July 30, 2014
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Widows cope amid grief from loss
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Alice Dillow watches T. J. Johnson clean the gutters of her house as part of the Helping Hands ministry of Birchman Baptist Church in Fort Worth, Texas.
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Posted on Aug 28, 2009 | by Tammi Reed Ledbetter

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GRAPEVINE, Texas (BP)--"I'll be OK," Joyce Rogers told her husband of 54 years as she anticipated his death. Looking back several years later, she wrote, "I don't know if he heard me, and I didn't exactly know what that meant. I just knew from the depths of my soul that God would take care of me. And, indeed He has!"

Her experience of how God brought her through "that incredibly difficult first year" is described in "Grace for the Widow, A Journey Through the Fog of Loss." Her late husband, Adrian Rogers, was pastor of Bellevue Baptist Church near Memphis, Tenn.

For many widows, Rogers said there's a sense that is comparable to a destructive tornado "that sweeps away our home while leaving another next to it unharmed." Lacking an explanation for why "one is taken and another is left," she sought to discover God's purpose for this new stage in life.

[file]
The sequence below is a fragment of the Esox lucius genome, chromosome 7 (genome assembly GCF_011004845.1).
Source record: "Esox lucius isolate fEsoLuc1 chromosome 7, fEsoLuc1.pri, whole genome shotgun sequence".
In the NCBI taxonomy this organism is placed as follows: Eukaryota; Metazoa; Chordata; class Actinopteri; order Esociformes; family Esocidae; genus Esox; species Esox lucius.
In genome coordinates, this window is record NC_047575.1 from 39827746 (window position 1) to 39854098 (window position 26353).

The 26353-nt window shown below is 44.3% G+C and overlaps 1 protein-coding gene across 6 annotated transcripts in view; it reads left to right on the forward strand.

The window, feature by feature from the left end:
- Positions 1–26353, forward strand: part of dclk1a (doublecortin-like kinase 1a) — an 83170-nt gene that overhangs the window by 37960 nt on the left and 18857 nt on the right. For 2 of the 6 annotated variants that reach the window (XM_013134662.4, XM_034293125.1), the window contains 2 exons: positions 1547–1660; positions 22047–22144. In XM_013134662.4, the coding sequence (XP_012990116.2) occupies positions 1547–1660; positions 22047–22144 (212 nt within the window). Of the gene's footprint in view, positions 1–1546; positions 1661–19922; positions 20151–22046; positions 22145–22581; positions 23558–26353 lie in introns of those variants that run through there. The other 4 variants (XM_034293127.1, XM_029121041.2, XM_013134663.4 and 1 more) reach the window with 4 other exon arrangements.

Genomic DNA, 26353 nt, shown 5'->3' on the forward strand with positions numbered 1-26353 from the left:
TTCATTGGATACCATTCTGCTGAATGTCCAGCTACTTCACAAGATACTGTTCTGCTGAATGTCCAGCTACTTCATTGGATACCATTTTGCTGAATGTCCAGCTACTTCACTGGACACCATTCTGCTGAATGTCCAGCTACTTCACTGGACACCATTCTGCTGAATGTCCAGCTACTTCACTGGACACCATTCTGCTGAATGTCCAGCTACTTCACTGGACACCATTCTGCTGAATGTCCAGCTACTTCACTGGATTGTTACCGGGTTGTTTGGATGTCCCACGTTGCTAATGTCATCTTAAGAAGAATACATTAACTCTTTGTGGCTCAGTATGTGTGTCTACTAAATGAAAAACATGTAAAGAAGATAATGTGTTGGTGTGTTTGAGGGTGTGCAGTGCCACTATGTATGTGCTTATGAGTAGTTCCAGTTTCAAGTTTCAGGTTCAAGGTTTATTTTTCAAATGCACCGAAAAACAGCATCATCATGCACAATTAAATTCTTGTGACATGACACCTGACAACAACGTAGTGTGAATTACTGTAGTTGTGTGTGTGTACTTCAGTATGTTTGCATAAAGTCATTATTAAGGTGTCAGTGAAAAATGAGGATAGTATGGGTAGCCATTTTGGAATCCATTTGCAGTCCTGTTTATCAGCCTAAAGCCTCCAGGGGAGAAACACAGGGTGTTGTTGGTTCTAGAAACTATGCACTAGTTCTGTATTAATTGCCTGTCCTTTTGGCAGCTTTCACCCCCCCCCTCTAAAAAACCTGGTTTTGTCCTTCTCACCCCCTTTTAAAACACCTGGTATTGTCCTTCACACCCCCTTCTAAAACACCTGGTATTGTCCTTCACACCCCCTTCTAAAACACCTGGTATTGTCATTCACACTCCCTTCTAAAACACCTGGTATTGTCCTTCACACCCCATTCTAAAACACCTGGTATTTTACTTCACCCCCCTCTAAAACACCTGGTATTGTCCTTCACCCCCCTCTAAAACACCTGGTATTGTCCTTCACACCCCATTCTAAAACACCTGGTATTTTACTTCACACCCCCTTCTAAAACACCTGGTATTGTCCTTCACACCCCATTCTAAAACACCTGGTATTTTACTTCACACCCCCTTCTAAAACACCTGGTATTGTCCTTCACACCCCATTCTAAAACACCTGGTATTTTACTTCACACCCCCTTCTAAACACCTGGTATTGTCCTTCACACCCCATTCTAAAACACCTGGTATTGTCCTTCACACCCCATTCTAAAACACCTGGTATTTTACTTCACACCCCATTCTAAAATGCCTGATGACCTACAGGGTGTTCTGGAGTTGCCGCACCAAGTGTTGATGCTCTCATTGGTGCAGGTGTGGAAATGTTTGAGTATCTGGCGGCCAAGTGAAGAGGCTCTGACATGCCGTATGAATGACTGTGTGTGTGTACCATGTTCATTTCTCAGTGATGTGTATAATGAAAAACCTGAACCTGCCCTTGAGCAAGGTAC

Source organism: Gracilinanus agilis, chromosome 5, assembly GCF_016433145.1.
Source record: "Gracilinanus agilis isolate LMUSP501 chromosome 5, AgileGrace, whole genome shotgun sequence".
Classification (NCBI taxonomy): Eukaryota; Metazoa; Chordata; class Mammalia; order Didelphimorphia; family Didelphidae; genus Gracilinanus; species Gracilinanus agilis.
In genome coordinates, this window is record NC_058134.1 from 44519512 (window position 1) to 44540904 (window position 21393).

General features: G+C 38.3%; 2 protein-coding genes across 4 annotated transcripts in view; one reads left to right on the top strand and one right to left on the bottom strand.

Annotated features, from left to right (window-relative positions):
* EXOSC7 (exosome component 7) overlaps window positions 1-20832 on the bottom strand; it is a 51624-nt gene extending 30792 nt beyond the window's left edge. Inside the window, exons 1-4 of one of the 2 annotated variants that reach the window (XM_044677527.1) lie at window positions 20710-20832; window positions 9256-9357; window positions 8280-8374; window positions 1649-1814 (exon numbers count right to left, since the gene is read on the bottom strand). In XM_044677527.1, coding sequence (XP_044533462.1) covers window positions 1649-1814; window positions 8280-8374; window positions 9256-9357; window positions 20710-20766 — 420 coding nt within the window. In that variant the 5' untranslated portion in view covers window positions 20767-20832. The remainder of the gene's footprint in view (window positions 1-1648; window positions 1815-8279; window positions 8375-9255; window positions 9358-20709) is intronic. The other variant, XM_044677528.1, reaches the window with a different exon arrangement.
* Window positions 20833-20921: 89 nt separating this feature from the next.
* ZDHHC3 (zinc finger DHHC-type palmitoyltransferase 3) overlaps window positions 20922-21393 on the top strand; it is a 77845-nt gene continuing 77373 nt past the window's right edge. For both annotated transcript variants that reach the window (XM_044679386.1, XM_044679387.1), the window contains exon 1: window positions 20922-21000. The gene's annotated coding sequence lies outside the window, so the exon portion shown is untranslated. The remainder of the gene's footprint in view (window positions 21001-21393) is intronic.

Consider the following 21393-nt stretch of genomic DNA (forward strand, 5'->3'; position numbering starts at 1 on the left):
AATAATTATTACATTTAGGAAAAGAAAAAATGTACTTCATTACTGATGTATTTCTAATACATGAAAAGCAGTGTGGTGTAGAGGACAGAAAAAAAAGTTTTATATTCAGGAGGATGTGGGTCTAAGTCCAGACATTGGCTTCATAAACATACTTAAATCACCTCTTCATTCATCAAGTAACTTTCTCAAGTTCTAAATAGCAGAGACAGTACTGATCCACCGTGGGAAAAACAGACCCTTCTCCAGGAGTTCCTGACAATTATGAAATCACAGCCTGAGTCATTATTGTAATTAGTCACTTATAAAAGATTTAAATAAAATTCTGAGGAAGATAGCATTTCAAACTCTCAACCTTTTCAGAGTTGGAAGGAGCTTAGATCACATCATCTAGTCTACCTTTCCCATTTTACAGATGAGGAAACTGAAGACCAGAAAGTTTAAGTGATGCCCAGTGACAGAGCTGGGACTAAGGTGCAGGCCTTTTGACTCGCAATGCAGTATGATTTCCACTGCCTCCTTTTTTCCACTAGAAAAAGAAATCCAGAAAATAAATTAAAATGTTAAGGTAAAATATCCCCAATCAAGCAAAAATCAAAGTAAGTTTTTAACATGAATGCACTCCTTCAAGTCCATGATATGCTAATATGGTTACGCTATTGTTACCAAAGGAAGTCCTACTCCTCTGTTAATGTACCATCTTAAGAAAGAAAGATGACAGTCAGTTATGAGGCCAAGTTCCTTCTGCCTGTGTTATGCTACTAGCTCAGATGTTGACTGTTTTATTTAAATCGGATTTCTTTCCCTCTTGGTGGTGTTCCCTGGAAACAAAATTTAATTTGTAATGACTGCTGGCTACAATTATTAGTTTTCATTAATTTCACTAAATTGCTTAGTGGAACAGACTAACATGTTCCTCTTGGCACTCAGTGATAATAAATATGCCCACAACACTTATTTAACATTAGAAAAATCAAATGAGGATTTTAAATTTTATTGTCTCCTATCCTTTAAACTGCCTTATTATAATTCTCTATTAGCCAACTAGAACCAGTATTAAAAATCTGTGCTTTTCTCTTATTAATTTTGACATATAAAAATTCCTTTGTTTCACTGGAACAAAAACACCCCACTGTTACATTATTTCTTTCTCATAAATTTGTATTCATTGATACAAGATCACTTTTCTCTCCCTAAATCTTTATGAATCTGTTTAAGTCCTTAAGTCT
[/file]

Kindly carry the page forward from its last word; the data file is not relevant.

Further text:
"I felt like I'd been hit in the stomach," added Karen Collett, whose husband died in 1997 after nearly 23 years of marriage. "There is just a numbness there. It stayed over the year. It lessened, but it was still difficult."

MANAGE AND COPE

"We probably don't ever 'recover' from grief; instead, we learn to manage and cope," explained Barbara M. Roberts in her handbook "Helping Those Who Hurt" for those involved in caring for others during a crisis.

Speaking at a Women's Leadership Consultation session held earlier this year at Southwestern Baptist Theological Seminary, Collett outlined the needs of widows at the time of the spouse's death as compared to the months and years beyond. She serves as women's auxiliary coordinator at Southwestern, where she maintains contact with widows across the United States through the Widow's Might prayer ministry.

When a terminal illness stretches out for months, the family benefits from the provision of meals, assistance with errands, transportation, babysitting and when appropriate, relieving the caregiver, she said.

Encouragement is greatly appreciated, but consideration of the individual's time is important, she advised.

"Phone calls can be very overwhelming. You're trying to be there with your children and you're saying the same thing for 15 minutes each time."

Her husband Dana was pastor of Covenant Baptist Church in Columbia, Md., when he was diagnosed with cancer.

Some families take advantage of Web-based technology that allows posting of updated information on a person's condition through one entry. Prayer chains should be succinct, taking care to pass along only accurate information, she added.

It often falls to a minister to guide a grieving widow through the steps she must soon take. Roberts' handbook outlines the initial decisions to be made at the mortuary and the process of planning a funeral service.

"If the death has been sudden, the shock stage will be severe. The care needed in that situation is much more intense," she wrote.